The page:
WHAT YOU NEED TO KNOW
Hospitalizations of COVID-19 cases in the U.S. have doubled since September, with health experts fearing that multiple epicenters in coming months will prevent the movement of resources to areas most in need. An influx of coronavirus patients is straining hospital capacity in North Dakota, South Dakota, Montana, Wisconsin, Nebraska and New Mexico.
Tens of millions of coronavirus tests are going unused , further complicating inconsistencies in data collection and reporting. Public health experts say they do not have a clear understanding of where the outbreaks are located, hampering efforts to contain them.
The U.S. Supreme Court will hear arguments on Tuesday in a challenge to the constitutionality of the landmark healthcare legislation known as Obamacare. The hearing marks the third time the legislation will go before the Supreme Court, but its first time before a 6-3 majority of Republican-appointed justices. Up to 20 million Americans could lose their healthcare coverage if the Supreme Court strikes down the constitutionality of the Affordable Care Act.
President-elect Joe Biden will defend the health law in a speech on Tuesday, underscoring the importance of healthcare as he prepares to take office during what could be the worst of the pandemic. President Donald Trump is pushing ahead with legal challenges to the results of the election. U.S. Attorney General William Barr has authorized the Justice Department to pursue “substantial allegations” of voting irregularities, but warned of “far-fetched claims.”
A COVID-19 antibody treatment produced by the drugmaker Eli Lilly was granted emergency authorization by the U.S. Food and Drug Administration. The treatment was approved for people who are at the highest risk of developing severe forms of COVID-19 and raised immediate questions about who would be the first to have access.
Following the announcement that drugmakers BioNTech and Pfizer found their vaccine to be 90% effective, a BioNTech executive said the vaccine will likely be priced below market levels and differentiated across regions or countries.
Record-low interest rates are driving a rise in refinancings and home prices, widening the wealth gap especially among people of color. Those who qualify for cheap credit are quickly purchasing suburban homes, worsening disparities that existed before the pandemic. Rents are also rising in suburban spaces, which have grown more popular throughout the year. Occupancy rates among homes owned by America’s “mega landlords” are at all-time highs, compounding challenges for those who have lost employment.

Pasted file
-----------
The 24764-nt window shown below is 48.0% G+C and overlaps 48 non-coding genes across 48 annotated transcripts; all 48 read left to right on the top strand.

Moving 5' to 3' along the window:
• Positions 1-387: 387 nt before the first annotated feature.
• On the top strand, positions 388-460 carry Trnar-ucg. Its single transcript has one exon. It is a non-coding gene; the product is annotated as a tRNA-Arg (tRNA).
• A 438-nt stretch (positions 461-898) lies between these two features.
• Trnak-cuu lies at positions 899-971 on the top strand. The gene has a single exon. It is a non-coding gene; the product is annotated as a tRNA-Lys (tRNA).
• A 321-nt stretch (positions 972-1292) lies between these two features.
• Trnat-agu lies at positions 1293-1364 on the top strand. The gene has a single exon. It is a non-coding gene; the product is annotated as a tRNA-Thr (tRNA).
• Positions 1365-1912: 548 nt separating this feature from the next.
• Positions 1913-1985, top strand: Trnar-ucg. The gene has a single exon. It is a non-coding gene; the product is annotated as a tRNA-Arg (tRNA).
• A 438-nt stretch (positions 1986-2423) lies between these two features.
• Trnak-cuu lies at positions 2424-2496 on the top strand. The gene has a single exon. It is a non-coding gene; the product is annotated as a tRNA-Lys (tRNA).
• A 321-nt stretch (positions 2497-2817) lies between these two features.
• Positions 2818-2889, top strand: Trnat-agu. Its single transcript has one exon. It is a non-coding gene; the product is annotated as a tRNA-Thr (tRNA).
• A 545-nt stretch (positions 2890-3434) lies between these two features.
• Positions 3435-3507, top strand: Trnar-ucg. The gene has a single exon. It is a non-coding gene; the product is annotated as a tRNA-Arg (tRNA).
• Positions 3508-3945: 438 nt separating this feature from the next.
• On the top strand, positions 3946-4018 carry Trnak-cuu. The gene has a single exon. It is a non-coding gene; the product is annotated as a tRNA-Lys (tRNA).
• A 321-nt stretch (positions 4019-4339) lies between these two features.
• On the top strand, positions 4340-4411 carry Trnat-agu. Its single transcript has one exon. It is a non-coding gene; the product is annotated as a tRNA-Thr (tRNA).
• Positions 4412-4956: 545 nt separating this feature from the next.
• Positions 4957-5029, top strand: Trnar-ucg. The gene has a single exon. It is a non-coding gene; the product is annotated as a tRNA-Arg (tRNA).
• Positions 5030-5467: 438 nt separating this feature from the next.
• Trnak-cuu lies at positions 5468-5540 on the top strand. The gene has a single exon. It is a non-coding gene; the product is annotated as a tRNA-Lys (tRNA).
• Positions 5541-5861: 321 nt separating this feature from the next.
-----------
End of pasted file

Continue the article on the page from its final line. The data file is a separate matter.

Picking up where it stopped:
Ukrainian President Volodymyr Zelenskiy has tested positive for COVID-19, joining the ranks of world leaders who have contracted the virus. In Peru, Congress voted amid coronavirus outbreaks in the country to impeach President Martín Vizcarra following allegations of corruption.
How co-living could replace the human connection that we’ve lost in the pandemic – Fast Company – 11/9/2020
A profound lesson of the COVID-19 crisis is just how deeply humans care about connecting with each other. While quarantines, lockdowns, and social distancing rules have been introduced to keep people apart to prevent the spread of the coronavirus, these restrictions have also challenged us to discover new ways to interact.
Would you trust a machine to pick a vaccine? – Chicago Booth Review – 11/9/2020
In the past few years, machine-learning methods have come to dominate data analysis in academia and industry. Some teachers are using ML to read students’ assignments and grade homework. There is evidence that machine learning outperforms dermatologists at diagnosing skin cancer. Researchers have used ML to mine research papers for information that could help speed the development of a COVID-19 vaccine.
How might a mask mandate play out? Look to the battle over seat belt laws – STAT – 11/10/2020
If public health officials want to get people to wear masks to curb the spread of Covid-19, they might take a lesson what is now a widely accepted aspect of American life: buckling up.
‘I began to lose hope’: the people living with post-Covid psychiatric disorders – The Guardian – 11/9/2020
A study from researchers at the University of Oxford and NIHR Oxford Health Biomedical Research Centre found that nearly one in five people who have had Covid-19 were diagnosed with a psychiatric disorder – such as anxiety, depression or insomnia – within three months of testing positive for the virus. We speak to survivors about their experiences.
Coffee Battleground During Coronavirus Era Is Your Kitchen Counter – The Wall Street Journal – 11/10/2020
The morning coffee ritual is one of the toughest consumer habits to change, food executives have long said. Once people got used to stopping at Starbucks or Dunkin’ on their way to work, they weren’t likely to switch things up, the thinking went.
WHAT INFLUENCERS ARE SAYING
NBCWashington @nbcwashington 9 Nov COVID-19 changed life in cities almost overnight. Maybe the most drastic shift came from the closure of office buildings and the shift to work-from-home lifestyles. Will an exodus to small towns change urban living forever?
World Economic Forum @wef 9 Nov The number of permanent remote workers is set to double in 2021#COVID19 #RemoteWorking #JobsReset
Sue Stone @knittingknots 9 Nov Tens of millions at higher risk for Covid-19 were essential workers who couldn’t work from home — or lived with one
Mark P. Mills @MarkPMills 9 Nov Hey, wait. We were told telework was FOREVER. But, as I said reality is different; this chicken coming home to roost?Zoom tumbles 20% as Pfizer’s vaccine success drags on work-from-home stocks
Keir Bowden @bob_buzzard 10 Nov From pay cuts to permanent work-from-home, here’s how Silicon Valley companies are thinking about the future of work
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